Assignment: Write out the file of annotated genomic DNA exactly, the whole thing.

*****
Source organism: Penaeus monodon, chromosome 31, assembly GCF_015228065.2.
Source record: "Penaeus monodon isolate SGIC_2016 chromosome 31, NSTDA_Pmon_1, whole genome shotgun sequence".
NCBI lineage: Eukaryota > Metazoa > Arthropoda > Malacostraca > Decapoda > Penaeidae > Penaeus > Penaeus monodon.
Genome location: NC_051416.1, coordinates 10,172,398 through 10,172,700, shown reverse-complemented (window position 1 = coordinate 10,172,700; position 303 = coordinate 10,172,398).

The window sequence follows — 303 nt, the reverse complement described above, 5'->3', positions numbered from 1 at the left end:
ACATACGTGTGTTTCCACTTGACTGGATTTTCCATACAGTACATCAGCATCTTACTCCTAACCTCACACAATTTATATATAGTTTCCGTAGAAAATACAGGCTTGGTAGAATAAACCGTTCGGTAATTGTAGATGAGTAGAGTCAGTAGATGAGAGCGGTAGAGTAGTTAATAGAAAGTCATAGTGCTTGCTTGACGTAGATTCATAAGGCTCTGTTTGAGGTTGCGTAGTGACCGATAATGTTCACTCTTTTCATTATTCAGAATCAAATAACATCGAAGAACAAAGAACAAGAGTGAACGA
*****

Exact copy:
Source organism: Penaeus monodon, chromosome 31, assembly GCF_015228065.2.
Source record: "Penaeus monodon isolate SGIC_2016 chromosome 31, NSTDA_Pmon_1, whole genome shotgun sequence".
NCBI lineage: Eukaryota > Metazoa > Arthropoda > Malacostraca > Decapoda > Penaeidae > Penaeus > Penaeus monodon.
Genome location: NC_051416.1, coordinates 10,172,398 through 10,172,700, shown reverse-complemented (window position 1 = coordinate 10,172,700; position 303 = coordinate 10,172,398).

The window sequence follows — 303 nt, the reverse complement described above, 5'->3', positions numbered from 1 at the left end:
ACATACGTGTGTTTCCACTTGACTGGATTTTCCATACAGTACATCAGCATCTTACTCCTAACCTCACACAATTTATATATAGTTTCCGTAGAAAATACAGGCTTGGTAGAATAAACCGTTCGGTAATTGTAGATGAGTAGAGTCAGTAGATGAGAGCGGTAGAGTAGTTAATAGAAAGTCATAGTGCTTGCTTGACGTAGATTCATAAGGCTCTGTTTGAGGTTGCGTAGTGACCGATAATGTTCACTCTTTTCATTATTCAGAATCAAATAACATCGAAGAACAAAGAACAAGAGTGAACGA